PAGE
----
Star Trek: The Trellisane Confrontation (1984) – David Dvorkin


This week’s entry on the Book Shelf is another Star Trek book (sorry loyal readers, I’ve a pile of them, and they keep me reading until I can hit a book store), this one verges on melodrama, especially coming on the tails of The Wounded Sky, and I ended up not being a fan of the author’s way of telling his story. There are some fun ideas, and interesting concepts at play in the novel, but they, to me, didn’t feel like they were executed properly, and while it made references to prior events of the U.S.S. Enterprise’s five-year mission, a lot of the story read like this happened, then this, and I didn’t mention this early but because of it now this can happen.

It seems haphazard at best, which is too bad, because filled out a little, with some punched up dialogue and moments, this one could have been quite good.

Captain James T. Kirk and his stalwart crew are about to ferry a group of prisoners to a penal colony, when the arrival of a plea from help from the planet Trellisane hinting that the Klingons are snooping around and arming their neighboring planet against them, elevating this planet, on the edge of the Neutral Zone, to one of minor interest to one of strategic importance, sends them off on another adventure.

The residents of Trellisane are not quite cowardly, but they are timid. Despite that there is a class structure in place, one, as McCoy discovers, is darker than was originally thought, and may cost the planet its tentative membership in the Federation. The reveal that happens three-quarters of the way through the book could have been handled better, and built up a little more to have a stronger impact.


While the ship’s doctor is dealing with the revelation of a slave race, and the ways they serve their masters, Kirk and Spock are captured. Kirk is taken by the Klingon commander, who plans to take or destroy the Enterprise.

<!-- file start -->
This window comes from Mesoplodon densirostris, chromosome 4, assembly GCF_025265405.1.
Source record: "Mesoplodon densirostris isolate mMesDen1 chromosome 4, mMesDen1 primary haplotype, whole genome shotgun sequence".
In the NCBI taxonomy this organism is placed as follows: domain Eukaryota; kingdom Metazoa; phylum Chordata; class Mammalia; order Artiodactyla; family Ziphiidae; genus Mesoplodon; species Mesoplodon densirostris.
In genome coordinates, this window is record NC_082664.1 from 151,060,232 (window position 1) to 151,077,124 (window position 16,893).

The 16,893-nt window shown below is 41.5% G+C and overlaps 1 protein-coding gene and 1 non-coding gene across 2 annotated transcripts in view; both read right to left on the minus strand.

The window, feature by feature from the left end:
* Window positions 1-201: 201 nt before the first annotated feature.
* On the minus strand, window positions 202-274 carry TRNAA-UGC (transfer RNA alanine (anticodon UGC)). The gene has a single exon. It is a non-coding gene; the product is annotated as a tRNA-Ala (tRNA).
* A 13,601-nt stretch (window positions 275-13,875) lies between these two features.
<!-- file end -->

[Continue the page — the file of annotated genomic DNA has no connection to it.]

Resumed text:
Unfortunately, the starship has some problems of her own, the prisoners I mentioned, they escape and seize control of the bridge. Here’s where I had some of my biggest problems with the story. Right away, the bridge crew resign themselves to being prisoners and carry out the orders they are given, while, right off the bat, I thought of half a dozen things they could do to alert the rest of the crew, without the baddies realizing it, and taking control back.

Instead, they worry about how hungry they are, and how tired they are from being at their stations longer than their scheduled shifts. THIS is not the Enterprise crew I know and love. Sulu, Uhura and Chekov would have come up with something long before Scotty happened onto the bridge and changed the game.

I don’t really want to sound harsh, but this one had such glimmers of potential that its frustrating that it comes off so, well, amateurish. That sounds very mean to say, and who am I to say that? I mean he’s a published author, but with all the Trek I’ve been reading, combined with my love of the series, I think I can at least voice the opinion that this was a bit of a miss and needed a little more oomph to it.

The Human Adventure continues…



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